9. Hi Eric, Did you take a look at the second photograph of the Book ? I love the fact that "Bacon's Letters" stands on "Tales of Mystery and imagination" by Edgar Alan Poe ! 😊 https://www.eapoe.org/pstudies/ps1970/p1976105.htm
  10. My heartfelt thanks A Phoenix ! ❤️ Be assured that the humbling privilege to share a platform with you is mutual !
  11. Hi Kevin, Here are my two cents, echoing the two great posts of A Phoenix and my own research. (For the numbering of the lines, I count from the beginning of Cranmer's Prophecy ... "Let me speak, Sir ") Interestingly, the letters forming "BACON" and "SOW" are on lines 30,31 and 32. 30 + 31 + 32 = 93 # I.C. (See Phoenix/INRI)
  12. Hi Eric, I already mentionned it in another topic but I wonder if the sculpture could be linked to the 33rd Emblem on page 157 of MONOGRAMMON published in 1616 ... https://archive.org/details/corneliigiselber00plem/page/156/mode/2up?ref=ol&view=theater By the way, the misnumbered XXXXIII (instead of XXXIII) could be a clue. Here is Emblem XLIII on page 167 ... "Interiore hominum similes sunt corpore porci : Sape bono natis sanguine porcus ines." seems to mean : "Inwardly, men are like the body of a swine: indeed, the blood of a good born swine is in it." Edit : Being in the topic of Acrostic and Anagram, I remind you that MONOGRAMMON is the Book published the year of Shakespeare's death in wich is found the following first Emblem ... ... hiding F. BACON. In my view, the choice of pose for the Sculpture of Francis Bacon, that is very similar to the pose of the man in Emblem 33, could be a way to link the death of Francis Bacon with the death of Shakespeare.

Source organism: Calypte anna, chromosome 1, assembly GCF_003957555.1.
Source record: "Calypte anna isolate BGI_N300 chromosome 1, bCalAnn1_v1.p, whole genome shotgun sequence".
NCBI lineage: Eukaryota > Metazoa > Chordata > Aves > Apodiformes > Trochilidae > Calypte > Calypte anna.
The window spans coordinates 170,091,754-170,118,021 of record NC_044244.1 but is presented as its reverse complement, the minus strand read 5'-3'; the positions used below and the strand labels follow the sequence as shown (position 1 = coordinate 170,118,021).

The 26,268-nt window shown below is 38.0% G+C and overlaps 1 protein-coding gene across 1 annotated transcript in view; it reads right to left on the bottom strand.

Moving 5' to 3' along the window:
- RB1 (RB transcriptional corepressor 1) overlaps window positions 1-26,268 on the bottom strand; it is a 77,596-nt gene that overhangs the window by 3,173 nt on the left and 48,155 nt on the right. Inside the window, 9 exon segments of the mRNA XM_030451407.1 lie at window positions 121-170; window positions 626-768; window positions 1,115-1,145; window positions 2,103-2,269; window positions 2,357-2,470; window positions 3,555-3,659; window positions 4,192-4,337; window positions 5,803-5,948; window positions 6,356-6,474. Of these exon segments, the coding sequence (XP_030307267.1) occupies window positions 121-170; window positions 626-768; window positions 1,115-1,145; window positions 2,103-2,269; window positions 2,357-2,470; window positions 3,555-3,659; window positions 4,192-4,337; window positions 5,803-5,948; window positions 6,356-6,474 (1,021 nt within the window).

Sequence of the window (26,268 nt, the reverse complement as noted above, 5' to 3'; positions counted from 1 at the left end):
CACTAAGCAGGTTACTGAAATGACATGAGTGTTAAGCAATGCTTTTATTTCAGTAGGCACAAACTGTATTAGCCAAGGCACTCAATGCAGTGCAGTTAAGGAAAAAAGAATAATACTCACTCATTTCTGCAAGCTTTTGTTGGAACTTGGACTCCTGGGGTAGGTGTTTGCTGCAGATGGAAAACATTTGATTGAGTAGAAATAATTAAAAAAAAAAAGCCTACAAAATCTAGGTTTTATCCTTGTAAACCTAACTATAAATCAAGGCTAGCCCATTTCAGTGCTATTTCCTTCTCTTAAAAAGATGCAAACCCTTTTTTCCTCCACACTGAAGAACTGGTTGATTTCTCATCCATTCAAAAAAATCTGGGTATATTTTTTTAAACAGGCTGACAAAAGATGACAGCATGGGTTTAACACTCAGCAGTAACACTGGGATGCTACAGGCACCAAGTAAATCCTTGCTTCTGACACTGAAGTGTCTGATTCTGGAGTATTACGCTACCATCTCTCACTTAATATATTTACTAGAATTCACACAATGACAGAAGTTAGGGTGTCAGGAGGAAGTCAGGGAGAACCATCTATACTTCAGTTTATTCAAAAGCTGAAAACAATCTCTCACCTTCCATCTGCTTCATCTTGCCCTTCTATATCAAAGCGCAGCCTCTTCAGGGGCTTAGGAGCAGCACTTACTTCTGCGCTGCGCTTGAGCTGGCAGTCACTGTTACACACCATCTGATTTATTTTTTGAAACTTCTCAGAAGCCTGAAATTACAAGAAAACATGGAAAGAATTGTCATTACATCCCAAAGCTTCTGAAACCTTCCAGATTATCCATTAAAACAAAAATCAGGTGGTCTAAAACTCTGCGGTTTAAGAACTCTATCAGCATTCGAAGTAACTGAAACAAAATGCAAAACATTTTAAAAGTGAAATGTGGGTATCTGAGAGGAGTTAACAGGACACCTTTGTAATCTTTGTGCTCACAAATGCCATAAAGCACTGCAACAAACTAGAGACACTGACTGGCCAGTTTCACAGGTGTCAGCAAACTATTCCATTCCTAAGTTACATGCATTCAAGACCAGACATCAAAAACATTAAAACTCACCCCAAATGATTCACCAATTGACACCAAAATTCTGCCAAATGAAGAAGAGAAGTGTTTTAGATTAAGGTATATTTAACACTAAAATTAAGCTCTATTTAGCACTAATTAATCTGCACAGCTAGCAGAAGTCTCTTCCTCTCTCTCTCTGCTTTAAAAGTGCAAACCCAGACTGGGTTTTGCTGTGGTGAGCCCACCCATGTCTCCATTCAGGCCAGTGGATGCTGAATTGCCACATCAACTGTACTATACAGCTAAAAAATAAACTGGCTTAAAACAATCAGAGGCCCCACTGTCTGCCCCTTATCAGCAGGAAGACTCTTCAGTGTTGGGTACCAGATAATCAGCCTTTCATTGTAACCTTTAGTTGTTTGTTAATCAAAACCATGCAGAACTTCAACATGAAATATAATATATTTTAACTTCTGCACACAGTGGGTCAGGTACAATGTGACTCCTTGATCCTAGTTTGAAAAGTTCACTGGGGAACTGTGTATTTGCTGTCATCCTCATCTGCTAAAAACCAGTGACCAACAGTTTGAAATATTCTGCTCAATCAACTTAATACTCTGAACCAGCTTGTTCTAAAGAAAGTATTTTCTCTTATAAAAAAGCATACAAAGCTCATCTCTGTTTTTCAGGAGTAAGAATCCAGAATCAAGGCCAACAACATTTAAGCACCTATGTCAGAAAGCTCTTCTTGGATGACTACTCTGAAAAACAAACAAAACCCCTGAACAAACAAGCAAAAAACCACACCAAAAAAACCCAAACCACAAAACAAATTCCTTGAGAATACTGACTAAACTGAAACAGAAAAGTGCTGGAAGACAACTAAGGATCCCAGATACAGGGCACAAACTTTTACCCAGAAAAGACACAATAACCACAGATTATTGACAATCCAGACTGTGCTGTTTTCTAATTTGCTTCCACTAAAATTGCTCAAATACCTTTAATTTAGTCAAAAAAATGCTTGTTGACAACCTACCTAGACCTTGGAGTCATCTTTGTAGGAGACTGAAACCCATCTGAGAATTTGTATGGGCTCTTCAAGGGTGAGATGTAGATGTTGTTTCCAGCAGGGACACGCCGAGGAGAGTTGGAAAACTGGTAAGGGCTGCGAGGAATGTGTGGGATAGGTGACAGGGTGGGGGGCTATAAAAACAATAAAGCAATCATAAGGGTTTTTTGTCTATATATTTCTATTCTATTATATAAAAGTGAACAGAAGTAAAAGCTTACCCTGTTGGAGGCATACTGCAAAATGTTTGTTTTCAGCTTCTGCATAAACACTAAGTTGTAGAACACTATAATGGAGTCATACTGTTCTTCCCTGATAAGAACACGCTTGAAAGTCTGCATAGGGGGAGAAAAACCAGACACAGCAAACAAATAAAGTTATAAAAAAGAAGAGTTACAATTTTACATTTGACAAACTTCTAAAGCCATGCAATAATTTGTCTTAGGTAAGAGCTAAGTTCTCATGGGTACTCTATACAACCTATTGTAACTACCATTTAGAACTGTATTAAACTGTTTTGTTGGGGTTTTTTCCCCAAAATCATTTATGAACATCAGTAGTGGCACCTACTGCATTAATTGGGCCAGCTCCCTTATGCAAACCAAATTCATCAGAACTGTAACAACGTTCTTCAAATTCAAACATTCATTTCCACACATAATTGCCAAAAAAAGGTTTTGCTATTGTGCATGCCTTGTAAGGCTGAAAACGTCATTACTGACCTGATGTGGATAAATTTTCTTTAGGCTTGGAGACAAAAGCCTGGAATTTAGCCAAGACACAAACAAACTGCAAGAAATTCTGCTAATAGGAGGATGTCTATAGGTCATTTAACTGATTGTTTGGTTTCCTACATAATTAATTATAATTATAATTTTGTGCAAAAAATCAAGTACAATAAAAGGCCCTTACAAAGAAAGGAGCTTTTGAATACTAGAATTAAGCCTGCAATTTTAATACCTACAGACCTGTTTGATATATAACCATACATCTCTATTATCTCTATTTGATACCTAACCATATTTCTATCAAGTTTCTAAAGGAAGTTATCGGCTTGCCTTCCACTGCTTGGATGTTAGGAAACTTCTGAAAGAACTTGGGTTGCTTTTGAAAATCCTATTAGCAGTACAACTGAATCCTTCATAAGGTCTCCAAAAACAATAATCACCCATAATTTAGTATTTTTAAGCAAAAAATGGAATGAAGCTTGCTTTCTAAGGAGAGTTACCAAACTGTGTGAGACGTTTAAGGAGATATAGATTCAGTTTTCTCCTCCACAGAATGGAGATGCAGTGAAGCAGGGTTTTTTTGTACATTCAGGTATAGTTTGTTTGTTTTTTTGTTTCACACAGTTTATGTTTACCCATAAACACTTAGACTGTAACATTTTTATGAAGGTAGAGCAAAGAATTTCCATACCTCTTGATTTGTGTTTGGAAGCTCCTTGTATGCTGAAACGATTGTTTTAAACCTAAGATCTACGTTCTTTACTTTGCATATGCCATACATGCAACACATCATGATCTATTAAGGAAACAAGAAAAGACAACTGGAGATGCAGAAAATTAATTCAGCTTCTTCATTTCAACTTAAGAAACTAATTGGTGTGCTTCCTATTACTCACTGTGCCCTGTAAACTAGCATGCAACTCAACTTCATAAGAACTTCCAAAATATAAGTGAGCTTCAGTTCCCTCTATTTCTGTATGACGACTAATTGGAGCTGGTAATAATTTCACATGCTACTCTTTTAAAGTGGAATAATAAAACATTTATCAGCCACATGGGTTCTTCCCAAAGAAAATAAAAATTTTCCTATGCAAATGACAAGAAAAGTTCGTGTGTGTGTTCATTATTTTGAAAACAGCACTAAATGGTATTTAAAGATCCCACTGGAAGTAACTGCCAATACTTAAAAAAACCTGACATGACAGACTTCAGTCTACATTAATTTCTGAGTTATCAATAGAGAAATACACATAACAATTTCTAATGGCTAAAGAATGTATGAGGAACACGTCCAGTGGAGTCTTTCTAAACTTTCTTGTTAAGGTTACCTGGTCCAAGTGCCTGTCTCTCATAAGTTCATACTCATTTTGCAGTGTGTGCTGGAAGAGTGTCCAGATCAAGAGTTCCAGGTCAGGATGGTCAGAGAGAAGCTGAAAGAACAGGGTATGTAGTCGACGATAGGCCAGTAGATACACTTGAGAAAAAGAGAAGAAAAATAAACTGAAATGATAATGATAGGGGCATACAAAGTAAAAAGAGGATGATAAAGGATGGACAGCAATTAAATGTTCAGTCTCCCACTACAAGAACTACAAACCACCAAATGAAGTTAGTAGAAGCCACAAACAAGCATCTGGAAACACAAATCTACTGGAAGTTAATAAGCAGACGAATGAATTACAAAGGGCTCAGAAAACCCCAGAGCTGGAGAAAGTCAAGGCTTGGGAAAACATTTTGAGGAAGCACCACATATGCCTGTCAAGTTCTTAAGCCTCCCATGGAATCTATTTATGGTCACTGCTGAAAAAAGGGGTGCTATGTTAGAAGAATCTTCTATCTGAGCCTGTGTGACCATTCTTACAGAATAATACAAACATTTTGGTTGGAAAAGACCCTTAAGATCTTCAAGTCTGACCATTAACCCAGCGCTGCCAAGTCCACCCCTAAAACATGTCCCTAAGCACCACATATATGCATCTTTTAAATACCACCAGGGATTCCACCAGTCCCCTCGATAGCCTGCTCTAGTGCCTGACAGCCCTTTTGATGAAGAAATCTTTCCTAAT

13. Thanks to you Rob for allowing me to use the copy of your 1625 Edition 🙏❤️. What I shared with you today is what I had in mind in march when I asked you if I could use your beautiful photograph of this page. 😊 Regarding the triangle you're talking about in Sonnet 110, indeed I saw it ! 🙂 More precisely, I saw what looks almost like the mirror image (chiral 😉) of the Triangle mentioned by CJ. I wonder if it is just a coincidence or if it was intended.